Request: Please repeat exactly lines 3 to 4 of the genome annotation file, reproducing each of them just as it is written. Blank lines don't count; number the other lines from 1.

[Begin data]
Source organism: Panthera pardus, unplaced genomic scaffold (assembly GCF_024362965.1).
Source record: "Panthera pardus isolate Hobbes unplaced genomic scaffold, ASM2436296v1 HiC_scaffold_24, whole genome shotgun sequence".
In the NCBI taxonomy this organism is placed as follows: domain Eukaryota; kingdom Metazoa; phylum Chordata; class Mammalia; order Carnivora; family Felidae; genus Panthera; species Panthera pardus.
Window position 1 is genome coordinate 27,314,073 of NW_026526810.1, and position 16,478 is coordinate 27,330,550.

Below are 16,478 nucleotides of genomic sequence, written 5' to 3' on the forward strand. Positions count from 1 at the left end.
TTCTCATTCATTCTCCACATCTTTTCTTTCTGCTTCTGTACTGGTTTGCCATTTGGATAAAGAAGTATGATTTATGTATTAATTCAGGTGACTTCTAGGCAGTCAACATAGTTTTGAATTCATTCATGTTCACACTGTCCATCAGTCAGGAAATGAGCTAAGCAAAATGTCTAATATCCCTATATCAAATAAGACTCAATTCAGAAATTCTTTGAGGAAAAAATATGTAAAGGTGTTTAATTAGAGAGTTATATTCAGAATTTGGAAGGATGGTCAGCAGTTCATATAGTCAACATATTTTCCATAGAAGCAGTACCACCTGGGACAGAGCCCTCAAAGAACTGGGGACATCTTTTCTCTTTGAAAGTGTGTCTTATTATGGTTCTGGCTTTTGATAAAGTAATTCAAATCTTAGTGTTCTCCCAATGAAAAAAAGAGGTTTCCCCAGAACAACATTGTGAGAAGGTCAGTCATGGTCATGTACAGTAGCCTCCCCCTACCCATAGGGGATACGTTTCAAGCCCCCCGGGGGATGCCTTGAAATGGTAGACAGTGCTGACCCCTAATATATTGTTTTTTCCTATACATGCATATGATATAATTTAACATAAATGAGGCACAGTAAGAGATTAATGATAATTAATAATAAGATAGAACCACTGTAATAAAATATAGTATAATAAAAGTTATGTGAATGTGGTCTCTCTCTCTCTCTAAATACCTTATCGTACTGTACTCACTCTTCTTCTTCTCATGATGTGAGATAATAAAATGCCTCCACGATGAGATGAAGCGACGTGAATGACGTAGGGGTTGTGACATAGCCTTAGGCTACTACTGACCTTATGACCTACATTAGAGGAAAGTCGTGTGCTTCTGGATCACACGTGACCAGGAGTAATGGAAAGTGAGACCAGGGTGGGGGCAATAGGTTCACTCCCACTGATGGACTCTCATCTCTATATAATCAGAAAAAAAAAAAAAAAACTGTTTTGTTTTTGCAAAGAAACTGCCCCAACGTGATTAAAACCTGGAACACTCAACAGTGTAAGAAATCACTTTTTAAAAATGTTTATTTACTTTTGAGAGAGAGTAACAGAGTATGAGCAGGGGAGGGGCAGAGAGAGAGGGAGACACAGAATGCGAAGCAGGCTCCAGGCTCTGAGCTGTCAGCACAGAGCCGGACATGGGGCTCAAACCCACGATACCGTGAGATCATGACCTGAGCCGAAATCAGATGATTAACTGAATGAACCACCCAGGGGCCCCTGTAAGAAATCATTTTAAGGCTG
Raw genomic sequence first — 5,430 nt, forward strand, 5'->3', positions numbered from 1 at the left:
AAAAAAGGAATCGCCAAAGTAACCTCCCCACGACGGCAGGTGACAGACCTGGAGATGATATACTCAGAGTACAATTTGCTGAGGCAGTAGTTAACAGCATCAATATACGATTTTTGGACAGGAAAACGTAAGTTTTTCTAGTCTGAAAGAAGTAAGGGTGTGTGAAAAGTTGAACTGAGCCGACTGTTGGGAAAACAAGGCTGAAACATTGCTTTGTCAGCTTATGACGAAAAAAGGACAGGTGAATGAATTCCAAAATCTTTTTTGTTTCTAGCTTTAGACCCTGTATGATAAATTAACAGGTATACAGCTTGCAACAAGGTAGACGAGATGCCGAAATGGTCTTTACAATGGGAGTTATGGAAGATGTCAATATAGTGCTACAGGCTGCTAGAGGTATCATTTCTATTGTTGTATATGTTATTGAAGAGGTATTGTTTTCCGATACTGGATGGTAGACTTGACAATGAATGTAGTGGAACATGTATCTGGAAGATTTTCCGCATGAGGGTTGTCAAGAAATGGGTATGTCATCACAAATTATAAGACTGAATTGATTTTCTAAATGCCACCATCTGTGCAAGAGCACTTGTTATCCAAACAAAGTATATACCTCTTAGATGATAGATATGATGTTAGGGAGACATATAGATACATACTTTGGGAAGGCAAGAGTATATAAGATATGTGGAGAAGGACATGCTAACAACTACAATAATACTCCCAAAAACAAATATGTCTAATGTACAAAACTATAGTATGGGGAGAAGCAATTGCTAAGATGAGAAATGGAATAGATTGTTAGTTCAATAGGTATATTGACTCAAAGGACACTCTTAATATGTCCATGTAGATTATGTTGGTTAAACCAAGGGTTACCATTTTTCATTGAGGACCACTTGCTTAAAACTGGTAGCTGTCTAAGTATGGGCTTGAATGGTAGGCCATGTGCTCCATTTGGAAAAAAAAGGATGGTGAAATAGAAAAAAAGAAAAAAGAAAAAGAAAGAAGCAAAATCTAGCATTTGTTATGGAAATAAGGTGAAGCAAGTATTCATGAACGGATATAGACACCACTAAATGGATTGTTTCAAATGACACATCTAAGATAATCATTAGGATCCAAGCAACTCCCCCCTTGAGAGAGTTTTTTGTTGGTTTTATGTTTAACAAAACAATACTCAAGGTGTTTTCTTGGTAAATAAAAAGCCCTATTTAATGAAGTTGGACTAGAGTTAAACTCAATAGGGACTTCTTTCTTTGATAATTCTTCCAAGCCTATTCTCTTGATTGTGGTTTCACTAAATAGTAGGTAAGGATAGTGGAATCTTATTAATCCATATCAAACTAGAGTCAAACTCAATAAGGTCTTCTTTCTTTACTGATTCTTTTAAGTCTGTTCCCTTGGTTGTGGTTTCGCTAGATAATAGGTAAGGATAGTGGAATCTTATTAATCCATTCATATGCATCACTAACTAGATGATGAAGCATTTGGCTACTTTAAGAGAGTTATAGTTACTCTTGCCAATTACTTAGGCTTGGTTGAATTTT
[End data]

In the NCBI taxonomy this organism is placed as follows: domain Eukaryota; kingdom Metazoa; phylum Chordata; class Mammalia; order Carnivora; family Felidae; genus Panthera; species Panthera pardus.
Window position 1 is genome coordinate 27,314,073 of NW_026526810.1, and position 16,478 is coordinate 27,330,550.